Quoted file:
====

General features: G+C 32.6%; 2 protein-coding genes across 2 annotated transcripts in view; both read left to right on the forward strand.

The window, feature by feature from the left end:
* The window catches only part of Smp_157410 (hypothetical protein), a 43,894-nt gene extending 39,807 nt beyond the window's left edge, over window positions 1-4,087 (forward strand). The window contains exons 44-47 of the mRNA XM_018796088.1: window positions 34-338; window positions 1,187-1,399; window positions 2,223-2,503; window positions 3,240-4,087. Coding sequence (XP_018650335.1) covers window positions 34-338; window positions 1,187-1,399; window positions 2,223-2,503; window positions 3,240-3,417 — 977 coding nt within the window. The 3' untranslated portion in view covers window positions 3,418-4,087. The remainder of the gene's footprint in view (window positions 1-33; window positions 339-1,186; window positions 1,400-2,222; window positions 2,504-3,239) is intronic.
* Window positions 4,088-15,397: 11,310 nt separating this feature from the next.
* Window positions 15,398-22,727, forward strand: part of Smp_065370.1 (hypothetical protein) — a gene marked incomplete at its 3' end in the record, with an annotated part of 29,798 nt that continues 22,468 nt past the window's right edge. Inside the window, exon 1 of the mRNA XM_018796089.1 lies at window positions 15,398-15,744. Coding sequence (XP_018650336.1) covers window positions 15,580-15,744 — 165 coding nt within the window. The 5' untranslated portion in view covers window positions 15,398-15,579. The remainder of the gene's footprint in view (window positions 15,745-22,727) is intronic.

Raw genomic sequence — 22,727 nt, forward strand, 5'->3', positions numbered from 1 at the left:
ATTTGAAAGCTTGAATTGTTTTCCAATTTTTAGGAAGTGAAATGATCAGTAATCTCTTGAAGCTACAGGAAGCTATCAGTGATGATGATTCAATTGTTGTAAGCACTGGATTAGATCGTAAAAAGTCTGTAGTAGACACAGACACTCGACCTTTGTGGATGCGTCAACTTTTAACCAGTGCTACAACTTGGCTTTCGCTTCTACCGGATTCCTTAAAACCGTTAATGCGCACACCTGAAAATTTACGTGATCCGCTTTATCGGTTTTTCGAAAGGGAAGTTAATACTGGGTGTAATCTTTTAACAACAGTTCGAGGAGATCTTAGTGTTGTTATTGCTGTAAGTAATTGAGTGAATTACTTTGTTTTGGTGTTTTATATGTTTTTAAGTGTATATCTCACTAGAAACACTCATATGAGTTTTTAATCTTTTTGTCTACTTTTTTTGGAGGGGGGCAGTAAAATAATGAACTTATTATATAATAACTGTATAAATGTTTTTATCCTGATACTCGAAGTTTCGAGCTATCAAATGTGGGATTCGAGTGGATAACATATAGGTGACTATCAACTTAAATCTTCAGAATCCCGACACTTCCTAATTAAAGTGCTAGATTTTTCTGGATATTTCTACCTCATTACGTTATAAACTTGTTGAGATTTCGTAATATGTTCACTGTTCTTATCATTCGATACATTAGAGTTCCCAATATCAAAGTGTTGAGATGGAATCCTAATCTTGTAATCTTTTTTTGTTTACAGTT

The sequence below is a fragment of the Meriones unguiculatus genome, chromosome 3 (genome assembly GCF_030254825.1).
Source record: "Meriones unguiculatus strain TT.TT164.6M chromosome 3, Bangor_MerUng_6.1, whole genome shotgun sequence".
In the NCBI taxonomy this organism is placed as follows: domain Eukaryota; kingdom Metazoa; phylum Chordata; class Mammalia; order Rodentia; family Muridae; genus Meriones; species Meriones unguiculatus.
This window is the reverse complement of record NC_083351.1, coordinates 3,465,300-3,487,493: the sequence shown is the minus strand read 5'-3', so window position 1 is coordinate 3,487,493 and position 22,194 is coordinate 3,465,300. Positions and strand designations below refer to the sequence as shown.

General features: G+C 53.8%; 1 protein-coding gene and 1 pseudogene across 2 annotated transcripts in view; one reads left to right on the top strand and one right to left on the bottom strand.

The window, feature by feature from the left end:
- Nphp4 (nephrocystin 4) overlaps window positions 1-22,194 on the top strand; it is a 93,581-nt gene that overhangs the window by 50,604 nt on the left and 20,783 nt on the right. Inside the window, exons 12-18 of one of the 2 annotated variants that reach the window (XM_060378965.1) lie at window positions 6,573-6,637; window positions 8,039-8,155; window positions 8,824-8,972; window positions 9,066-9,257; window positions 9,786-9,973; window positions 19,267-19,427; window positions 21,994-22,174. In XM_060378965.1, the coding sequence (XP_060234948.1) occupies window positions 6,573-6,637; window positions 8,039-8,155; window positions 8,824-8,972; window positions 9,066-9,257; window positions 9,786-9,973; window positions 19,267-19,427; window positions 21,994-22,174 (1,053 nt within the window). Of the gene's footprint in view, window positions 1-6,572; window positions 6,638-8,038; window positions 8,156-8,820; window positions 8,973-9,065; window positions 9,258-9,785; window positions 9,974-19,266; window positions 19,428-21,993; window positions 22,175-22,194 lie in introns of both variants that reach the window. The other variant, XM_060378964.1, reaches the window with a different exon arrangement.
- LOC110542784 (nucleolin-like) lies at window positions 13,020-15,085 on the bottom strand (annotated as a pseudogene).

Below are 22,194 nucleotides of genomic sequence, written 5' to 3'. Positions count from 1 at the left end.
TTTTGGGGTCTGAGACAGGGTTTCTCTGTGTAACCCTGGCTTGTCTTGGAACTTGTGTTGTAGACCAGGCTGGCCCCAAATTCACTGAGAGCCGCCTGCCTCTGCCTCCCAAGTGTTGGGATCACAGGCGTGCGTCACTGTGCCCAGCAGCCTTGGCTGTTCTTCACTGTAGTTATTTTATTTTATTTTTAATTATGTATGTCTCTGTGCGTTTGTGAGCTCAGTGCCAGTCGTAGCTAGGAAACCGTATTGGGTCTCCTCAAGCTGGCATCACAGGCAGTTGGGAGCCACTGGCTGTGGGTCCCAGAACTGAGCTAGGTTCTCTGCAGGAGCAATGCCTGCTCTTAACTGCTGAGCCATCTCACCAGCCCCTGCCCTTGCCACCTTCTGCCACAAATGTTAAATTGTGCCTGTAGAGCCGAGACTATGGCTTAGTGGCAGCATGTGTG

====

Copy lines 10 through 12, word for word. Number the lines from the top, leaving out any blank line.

In the NCBI taxonomy this organism is placed as follows: domain Eukaryota; kingdom Metazoa; phylum Chordata; class Mammalia; order Rodentia; family Muridae; genus Meriones; species Meriones unguiculatus.
This window is the reverse complement of record NC_083351.1, coordinates 3,465,300-3,487,493: the sequence shown is the minus strand read 5'-3', so window position 1 is coordinate 3,487,493 and position 22,194 is coordinate 3,465,300. Positions and strand designations below refer to the sequence as shown.

General features: G+C 53.8%; 1 protein-coding gene and 1 pseudogene across 2 annotated transcripts in view; one reads left to right on the top strand and one right to left on the bottom strand.